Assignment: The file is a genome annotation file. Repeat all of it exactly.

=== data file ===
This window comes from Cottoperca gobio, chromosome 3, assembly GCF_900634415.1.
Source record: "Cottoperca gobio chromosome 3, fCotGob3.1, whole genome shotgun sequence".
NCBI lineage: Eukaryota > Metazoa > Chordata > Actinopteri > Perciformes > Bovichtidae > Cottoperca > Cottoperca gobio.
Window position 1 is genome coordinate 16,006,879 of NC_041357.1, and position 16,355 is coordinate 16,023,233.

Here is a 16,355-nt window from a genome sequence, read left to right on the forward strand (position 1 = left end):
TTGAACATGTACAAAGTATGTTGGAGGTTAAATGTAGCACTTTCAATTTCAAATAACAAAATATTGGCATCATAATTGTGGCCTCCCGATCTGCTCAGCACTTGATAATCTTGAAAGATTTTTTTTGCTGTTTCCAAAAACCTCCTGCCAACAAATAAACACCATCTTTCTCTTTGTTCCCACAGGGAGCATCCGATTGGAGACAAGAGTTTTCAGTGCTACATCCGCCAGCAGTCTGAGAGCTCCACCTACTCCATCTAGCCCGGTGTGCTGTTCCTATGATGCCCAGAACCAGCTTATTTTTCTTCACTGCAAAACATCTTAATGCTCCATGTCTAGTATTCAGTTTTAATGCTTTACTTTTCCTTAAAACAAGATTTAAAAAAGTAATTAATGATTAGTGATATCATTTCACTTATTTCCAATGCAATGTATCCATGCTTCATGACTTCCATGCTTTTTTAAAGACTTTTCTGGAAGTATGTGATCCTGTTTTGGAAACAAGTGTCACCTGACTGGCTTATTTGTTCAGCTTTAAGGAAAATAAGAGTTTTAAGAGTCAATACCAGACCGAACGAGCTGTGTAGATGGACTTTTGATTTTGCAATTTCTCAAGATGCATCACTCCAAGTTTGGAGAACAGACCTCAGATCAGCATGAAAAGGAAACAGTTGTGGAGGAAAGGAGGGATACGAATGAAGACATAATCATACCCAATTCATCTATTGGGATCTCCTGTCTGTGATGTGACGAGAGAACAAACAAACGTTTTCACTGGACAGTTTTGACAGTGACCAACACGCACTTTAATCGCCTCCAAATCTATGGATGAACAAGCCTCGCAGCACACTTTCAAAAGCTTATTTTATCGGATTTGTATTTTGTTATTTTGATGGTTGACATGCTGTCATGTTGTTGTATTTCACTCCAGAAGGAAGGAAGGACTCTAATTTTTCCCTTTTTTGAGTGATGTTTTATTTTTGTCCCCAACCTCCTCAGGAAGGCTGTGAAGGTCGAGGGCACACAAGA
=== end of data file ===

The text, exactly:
This window comes from Cottoperca gobio, chromosome 3, assembly GCF_900634415.1.
Source record: "Cottoperca gobio chromosome 3, fCotGob3.1, whole genome shotgun sequence".
NCBI lineage: Eukaryota > Metazoa > Chordata > Actinopteri > Perciformes > Bovichtidae > Cottoperca > Cottoperca gobio.
Window position 1 is genome coordinate 16,006,879 of NC_041357.1, and position 16,355 is coordinate 16,023,233.

Here is a 16,355-nt window from a genome sequence, read left to right on the forward strand (position 1 = left end):
TTGAACATGTACAAAGTATGTTGGAGGTTAAATGTAGCACTTTCAATTTCAAATAACAAAATATTGGCATCATAATTGTGGCCTCCCGATCTGCTCAGCACTTGATAATCTTGAAAGATTTTTTTTGCTGTTTCCAAAAACCTCCTGCCAACAAATAAACACCATCTTTCTCTTTGTTCCCACAGGGAGCATCCGATTGGAGACAAGAGTTTTCAGTGCTACATCCGCCAGCAGTCTGAGAGCTCCACCTACTCCATCTAGCCCGGTGTGCTGTTCCTATGATGCCCAGAACCAGCTTATTTTTCTTCACTGCAAAACATCTTAATGCTCCATGTCTAGTATTCAGTTTTAATGCTTTACTTTTCCTTAAAACAAGATTTAAAAAAGTAATTAATGATTAGTGATATCATTTCACTTATTTCCAATGCAATGTATCCATGCTTCATGACTTCCATGCTTTTTTAAAGACTTTTCTGGAAGTATGTGATCCTGTTTTGGAAACAAGTGTCACCTGACTGGCTTATTTGTTCAGCTTTAAGGAAAATAAGAGTTTTAAGAGTCAATACCAGACCGAACGAGCTGTGTAGATGGACTTTTGATTTTGCAATTTCTCAAGATGCATCACTCCAAGTTTGGAGAACAGACCTCAGATCAGCATGAAAAGGAAACAGTTGTGGAGGAAAGGAGGGATACGAATGAAGACATAATCATACCCAATTCATCTATTGGGATCTCCTGTCTGTGATGTGACGAGAGAACAAACAAACGTTTTCACTGGACAGTTTTGACAGTGACCAACACGCACTTTAATCGCCTCCAAATCTATGGATGAACAAGCCTCGCAGCACACTTTCAAAAGCTTATTTTATCGGATTTGTATTTTGTTATTTTGATGGTTGACATGCTGTCATGTTGTTGTATTTCACTCCAGAAGGAAGGAAGGACTCTAATTTTTCCCTTTTTTGAGTGATGTTTTATTTTTGTCCCCAACCTCCTCAGGAAGGCTGTGAAGGTCGAGGGCACACAAGA